Complete Blood Count with Differential
Does this test have other names?
CBC w/ diff
What is this test?
This panel of tests looks for many illnesses in your blood. These include anemia, infections, and leukemia. It can help see how your overall health is.
The test gets a lot of information from your blood sample:
The number and types of white blood cells (WBCs). Your body has 5 types of white blood cells. All play a role in fighting infections. High numbers of WBCs, or of a specific type of WBC, may mean you have an infection or inflammation somewhere in your body. Low numbers of WBCs may mean you are at risk for infections.
The number of red blood cells (RBCs). RBCs carry oxygen throughout the body and remove excess carbon dioxide. Too few RBCs may be a sign of anemia or other diseases. In rare cases, too many may cause problems with blood flow.
How the size of your red blood cells varies. This test is known as red cell distribution width (RDW). For instance, you may have greater differences in red blood cell size if you have anemia.
Hematocrit. This means the portion of red blood cells in a certain amount of whole blood. A low hematocrit may be a sign of too much bleeding. Or it might mean that you have iron deficiency or other disorders. A higher than normal hematocrit can be caused by dehydration or other disorders.
Hemoglobin. Hemoglobin is a protein in red blood cells. It carries oxygen from your lungs to the rest of the body. Abnormalities can be a sign of problems ranging from anemia to lung disease.
The average size of your red blood cells. This test is known as mean corpuscular volume (MCV). MCV goes up when your red blood cells are bigger than normal. This happens if you have anemia caused by low vitamin B12 or folate levels. If your red blood cells are smaller, this can mean other types of anemia, such as iron deficiency anemia.
A platelet count. Platelets are cell fragments that play a role in blood clotting. Too few platelets may mean you have a higher risk of bleeding. Too many may mean a number of possible conditions.
Mean corpuscular hemoglobin. This test measures how much hemoglobin your red blood cells have.
Why do I need this test?
You may need this test if your healthcare provider thinks you have a blood disorder. You may need this test if you have:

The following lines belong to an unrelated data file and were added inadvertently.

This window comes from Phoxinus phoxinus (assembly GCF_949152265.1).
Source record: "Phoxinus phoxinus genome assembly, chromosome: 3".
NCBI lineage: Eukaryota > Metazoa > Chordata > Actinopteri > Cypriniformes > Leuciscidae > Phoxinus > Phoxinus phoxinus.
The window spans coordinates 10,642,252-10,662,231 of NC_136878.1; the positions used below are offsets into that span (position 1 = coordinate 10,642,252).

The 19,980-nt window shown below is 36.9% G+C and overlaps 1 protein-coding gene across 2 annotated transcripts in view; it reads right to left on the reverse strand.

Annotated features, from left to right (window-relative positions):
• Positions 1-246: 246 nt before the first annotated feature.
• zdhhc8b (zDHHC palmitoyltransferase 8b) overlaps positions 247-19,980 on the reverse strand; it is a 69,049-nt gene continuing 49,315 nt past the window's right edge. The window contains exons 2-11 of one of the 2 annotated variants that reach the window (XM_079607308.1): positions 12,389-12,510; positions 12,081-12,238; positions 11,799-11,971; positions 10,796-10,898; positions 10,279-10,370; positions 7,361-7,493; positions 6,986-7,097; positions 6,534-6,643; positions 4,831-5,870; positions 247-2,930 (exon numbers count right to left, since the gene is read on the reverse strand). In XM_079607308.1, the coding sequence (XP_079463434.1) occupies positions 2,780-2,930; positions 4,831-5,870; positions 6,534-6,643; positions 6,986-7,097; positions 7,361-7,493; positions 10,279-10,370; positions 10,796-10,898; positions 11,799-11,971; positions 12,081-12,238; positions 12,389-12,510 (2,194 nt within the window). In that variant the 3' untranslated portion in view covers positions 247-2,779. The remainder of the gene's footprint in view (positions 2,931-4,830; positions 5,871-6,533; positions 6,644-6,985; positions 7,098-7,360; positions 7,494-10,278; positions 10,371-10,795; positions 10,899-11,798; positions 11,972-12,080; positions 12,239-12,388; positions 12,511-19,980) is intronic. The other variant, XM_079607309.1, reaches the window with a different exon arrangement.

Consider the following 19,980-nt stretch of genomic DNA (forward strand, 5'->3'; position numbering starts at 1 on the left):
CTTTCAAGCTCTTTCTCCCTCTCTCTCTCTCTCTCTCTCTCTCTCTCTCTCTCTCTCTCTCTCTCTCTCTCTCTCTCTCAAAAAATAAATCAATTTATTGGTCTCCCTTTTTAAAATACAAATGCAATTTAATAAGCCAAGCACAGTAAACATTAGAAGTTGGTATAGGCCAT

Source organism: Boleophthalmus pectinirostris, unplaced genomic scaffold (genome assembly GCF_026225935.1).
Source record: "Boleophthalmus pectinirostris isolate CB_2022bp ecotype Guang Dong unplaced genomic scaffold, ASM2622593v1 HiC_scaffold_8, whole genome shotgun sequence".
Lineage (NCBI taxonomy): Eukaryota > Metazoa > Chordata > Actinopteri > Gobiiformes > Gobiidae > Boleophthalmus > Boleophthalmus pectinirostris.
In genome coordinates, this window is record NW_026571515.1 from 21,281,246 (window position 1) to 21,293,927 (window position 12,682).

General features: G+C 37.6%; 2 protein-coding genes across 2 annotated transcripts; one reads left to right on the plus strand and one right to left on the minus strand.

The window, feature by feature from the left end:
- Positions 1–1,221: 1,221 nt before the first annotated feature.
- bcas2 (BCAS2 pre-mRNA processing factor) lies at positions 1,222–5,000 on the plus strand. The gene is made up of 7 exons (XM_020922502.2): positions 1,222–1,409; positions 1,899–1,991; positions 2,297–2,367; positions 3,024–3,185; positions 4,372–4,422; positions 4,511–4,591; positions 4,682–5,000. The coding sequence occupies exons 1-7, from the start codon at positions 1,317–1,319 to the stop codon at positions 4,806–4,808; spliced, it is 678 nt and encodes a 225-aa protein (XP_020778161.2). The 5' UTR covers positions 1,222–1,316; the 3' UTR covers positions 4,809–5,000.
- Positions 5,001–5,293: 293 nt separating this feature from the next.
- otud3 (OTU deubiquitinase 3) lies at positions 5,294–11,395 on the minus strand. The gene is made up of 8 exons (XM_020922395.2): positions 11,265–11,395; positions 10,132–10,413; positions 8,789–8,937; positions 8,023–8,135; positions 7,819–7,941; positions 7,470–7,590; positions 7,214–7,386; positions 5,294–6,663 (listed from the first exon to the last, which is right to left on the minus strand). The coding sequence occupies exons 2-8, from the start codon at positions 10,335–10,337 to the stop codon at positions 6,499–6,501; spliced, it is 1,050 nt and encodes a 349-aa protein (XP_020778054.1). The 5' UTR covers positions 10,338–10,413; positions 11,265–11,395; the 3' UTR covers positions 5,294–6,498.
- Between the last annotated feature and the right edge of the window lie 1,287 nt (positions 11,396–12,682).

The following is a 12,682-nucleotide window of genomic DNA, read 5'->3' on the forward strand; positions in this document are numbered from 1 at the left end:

Unusual bleeding or bruising
Infection or inflammation
Weakness and tiredness that doesn’t go away. These may be symptoms of anemia
You may also have this test if your healthcare provider thinks you may have a certain disease or condition. Or you may have this test as part of a routine exam to check your health. The test may also be used to see how well certain treatments are working.
What other tests might I have along with this test?
Your healthcare provider may also order other tests if your results for this test are abnormal. These may include other blood tests, urine tests, and bone marrow or spinal fluid tests.
What do my test results mean?
Many things may affect your lab test results. These include the method each lab uses to do the test. Even if your test results are different from the normal value, you may not have a problem. To learn what the results mean for you, talk with your health care provider.
Normal ranges for the different parts of a CBC are:
Red blood cells: 3.93 to 5.69 million per cubic millimeter (million/mm3)
White blood cells: 4.5 to 11.1 thousand per cubic milliliter (thousand/mm3)
Platelets: 150 to 450 thousand/mm3
Hemoglobin: 11.7 to 16.1 grams per deciliter (g/dL) in women, 13.2 to 17.3 in men
Hematocrit: 34% to 46% in women, 36% to 52% in men
How is this test done?
The test requires a blood sample, which is drawn through a needle from a vein in your arm.
Does this test pose any risks?
Taking a blood sample with a needle carries risks that include bleeding, infection, bruising, or feeling dizzy. When the needle pricks your arm, you may feel a slight stinging sensation or pain. Afterward, the site may be slightly sore.
What might affect my test results?
Certain medications might affect your results, so talk with your healthcare provider about the medicines you are taking.
How do I get ready for this test?
You don't need to prepare for this test. But be sure your healthcare provider knows about all medicines, herbs, vitamins, and supplements you are taking. This includes medicines that don't need a prescription and any illicit drugs you may use.
- Hanrahan, John, MD
- Sather, Rita, RN